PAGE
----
STEPH PROUD predicted a “dogfight” tonight as Britain’s stable of backstrokers battle for a trip to the world championships in Shanghai.
The Commonwealth finalist from Chester-le-Street will be in pole position after qualifying fastest from the 200m backstroke semi-finals at the British Gas Championships in Manchester with a time of 2:11.26.
But she knows she will have to beat two of the best in the world just to claim one of the two places in Shanghai.
European 200m champion Lizzie Simmonds and world and European 100m backstroke champion Gemma Spofforth qualified fourth and fifth respectively in 2:14.05 and 2:14.23.
But they will certainly raise their game in the final.
Former European junior champion Proud, 22, who trains at the University of Florida, said: “There are four or five of us who could make the qualifying time but only two places available.
“We all know that we can do it – it’s just a case of who comes first and second. It’s going to be a bit of a dogfight on the last 50 metres.”
If she fails to make the team for Shanghai, however, there could be ample compensation for Proud who would instead hope to defend her World University Games title in nearby Shenzhen in August.
City of Newcastle’s Phoebe Lenderyou, 15, missed out on a place in the same final after coming 13th in 2:17.94.
The time was outside the qualifying time for the European Junior Championships but she hopes to be selected for that event in Belgrade in July after reaching the 100m final.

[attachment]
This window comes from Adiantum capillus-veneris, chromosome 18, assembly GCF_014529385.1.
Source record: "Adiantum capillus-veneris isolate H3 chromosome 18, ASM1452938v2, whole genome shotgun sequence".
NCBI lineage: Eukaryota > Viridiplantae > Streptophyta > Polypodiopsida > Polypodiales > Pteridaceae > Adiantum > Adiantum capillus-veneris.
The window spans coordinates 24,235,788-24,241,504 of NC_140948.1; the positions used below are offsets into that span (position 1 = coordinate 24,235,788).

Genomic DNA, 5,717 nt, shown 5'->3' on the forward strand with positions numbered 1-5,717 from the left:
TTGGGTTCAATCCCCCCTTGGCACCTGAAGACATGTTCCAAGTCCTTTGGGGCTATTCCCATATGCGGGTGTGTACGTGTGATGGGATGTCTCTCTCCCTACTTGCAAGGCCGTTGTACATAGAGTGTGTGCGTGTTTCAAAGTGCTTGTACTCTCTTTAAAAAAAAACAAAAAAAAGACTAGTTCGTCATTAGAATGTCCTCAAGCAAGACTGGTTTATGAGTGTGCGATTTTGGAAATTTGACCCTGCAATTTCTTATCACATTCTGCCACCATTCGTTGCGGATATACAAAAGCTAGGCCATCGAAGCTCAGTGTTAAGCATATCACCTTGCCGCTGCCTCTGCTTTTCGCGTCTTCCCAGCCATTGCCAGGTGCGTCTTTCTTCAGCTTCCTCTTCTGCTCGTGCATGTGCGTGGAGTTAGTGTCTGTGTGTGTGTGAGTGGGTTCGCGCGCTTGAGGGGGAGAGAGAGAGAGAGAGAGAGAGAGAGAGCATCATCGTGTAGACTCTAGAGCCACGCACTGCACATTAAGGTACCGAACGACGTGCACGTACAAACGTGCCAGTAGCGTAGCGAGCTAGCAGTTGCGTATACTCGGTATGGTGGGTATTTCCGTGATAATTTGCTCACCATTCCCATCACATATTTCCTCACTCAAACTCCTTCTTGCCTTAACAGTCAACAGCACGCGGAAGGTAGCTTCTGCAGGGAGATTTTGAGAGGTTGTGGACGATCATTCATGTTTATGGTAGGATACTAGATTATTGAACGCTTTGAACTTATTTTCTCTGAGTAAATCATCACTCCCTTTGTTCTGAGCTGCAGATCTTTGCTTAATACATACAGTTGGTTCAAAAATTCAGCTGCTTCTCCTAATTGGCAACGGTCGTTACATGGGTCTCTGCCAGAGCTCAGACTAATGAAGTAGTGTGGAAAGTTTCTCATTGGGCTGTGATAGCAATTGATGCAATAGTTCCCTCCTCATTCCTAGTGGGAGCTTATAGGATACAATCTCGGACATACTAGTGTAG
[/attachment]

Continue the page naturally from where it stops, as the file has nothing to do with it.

“I made the time for that in the heats and semi-finals but not in the final – but hopefully they will take me,” said Lenderyou, who returned to Ponteland High School to take her GCSE maths exam on Wednesday before heading back to Manchester.
Newcastle team-mate Andy Mayor charged into tonight’s 100m butterfly final fourth quickest in his first serious competition since the Commonwealth Games.
The Scot has traditionally contested all three butterfly distances but looked much better in the 100m than he did in the 200m event earlier in the week.
Mayor, 25, whose semi-final time was 54.29sec, said: “We took a bit of time out after Delhi and it was always going to be a tough step to try and get back into training for the 200m.
“And looking towards the Olympics I think the qualifying time for that is going to be out of reach for me.
“I stand a better chance on the 100 so I am trying to specialise in that a bit more.”
Fran Halsall demonstrated the technique and determination that has brought her world, European and Commonwealth medals when she touched out Amy Smith by three hundredths of a second to win the 100metres freestyle at the British Gas Swimming Championships in Manchester.
While Halsall claimed the narrowest of victories, James Goddard was in a class of his own as he completely dominated the 200metres backstroke.
Michael Jamieson won the men’s 200m breaststroke while Stacey Tadd took the women’s equivalent.